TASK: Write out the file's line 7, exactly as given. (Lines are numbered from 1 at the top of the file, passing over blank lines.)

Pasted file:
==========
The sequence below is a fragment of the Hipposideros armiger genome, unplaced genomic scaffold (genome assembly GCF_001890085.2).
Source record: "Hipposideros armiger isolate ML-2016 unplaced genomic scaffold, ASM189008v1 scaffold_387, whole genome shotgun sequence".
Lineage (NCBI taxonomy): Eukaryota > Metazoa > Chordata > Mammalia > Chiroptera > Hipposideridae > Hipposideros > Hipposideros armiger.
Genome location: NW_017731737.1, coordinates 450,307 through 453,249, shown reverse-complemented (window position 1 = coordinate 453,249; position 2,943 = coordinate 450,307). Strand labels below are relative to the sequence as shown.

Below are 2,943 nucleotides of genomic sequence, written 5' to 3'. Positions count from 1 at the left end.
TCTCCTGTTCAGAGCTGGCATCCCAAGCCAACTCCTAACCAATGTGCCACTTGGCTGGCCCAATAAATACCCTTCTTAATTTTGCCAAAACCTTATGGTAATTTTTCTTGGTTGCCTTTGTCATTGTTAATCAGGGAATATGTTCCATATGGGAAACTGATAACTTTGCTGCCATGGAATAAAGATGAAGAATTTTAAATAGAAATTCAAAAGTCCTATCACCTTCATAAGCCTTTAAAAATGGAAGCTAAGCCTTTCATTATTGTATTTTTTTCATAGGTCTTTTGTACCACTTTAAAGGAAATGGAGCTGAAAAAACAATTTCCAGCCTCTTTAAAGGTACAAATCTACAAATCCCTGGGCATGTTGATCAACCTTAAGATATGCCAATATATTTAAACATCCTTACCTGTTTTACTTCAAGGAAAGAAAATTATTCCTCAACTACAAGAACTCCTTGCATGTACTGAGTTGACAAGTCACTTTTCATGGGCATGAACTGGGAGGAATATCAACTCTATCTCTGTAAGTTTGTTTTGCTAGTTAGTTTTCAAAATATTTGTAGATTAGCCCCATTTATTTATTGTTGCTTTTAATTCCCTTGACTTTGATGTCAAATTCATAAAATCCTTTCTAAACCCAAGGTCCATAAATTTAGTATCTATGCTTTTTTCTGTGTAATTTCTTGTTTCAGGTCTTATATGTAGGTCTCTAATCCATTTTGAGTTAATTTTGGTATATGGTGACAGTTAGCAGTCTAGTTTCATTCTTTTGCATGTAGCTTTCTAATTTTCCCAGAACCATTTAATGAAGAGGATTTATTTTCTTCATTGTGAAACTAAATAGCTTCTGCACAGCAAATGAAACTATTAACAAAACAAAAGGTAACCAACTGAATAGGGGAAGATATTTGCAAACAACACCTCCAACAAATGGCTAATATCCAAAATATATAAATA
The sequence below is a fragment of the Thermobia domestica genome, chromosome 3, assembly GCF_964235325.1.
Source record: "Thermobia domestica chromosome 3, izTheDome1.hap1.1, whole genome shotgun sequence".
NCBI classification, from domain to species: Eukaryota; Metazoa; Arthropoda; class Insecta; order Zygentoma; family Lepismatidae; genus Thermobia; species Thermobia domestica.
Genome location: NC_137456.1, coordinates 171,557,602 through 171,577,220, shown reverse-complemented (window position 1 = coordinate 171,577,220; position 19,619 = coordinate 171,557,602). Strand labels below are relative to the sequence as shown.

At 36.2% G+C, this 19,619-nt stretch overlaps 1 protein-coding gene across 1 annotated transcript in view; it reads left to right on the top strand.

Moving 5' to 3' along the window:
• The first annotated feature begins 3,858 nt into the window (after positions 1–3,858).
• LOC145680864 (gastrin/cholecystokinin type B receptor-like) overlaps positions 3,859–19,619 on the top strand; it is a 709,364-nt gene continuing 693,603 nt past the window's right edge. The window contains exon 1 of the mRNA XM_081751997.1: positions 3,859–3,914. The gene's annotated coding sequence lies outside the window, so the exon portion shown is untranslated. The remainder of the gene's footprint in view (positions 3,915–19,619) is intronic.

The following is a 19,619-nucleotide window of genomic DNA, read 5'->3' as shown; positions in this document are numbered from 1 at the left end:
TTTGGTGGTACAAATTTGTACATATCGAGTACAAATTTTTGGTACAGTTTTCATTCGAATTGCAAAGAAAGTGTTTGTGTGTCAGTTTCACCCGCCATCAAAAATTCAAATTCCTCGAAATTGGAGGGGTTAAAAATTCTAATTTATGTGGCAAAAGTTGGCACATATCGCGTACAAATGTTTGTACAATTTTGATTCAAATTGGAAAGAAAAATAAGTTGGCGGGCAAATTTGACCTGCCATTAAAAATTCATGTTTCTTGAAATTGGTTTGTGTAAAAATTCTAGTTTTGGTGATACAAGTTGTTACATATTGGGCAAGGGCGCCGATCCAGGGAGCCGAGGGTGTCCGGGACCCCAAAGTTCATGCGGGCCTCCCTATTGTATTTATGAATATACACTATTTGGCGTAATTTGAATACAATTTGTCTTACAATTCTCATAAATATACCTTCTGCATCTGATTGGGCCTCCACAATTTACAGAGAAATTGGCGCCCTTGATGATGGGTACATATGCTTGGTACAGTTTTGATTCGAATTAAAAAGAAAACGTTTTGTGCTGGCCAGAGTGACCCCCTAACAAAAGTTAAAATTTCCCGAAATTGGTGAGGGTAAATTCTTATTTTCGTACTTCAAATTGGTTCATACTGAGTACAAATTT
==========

The sequence below is a fragment of the Thermobia domestica genome, chromosome 3, assembly GCF_964235325.1.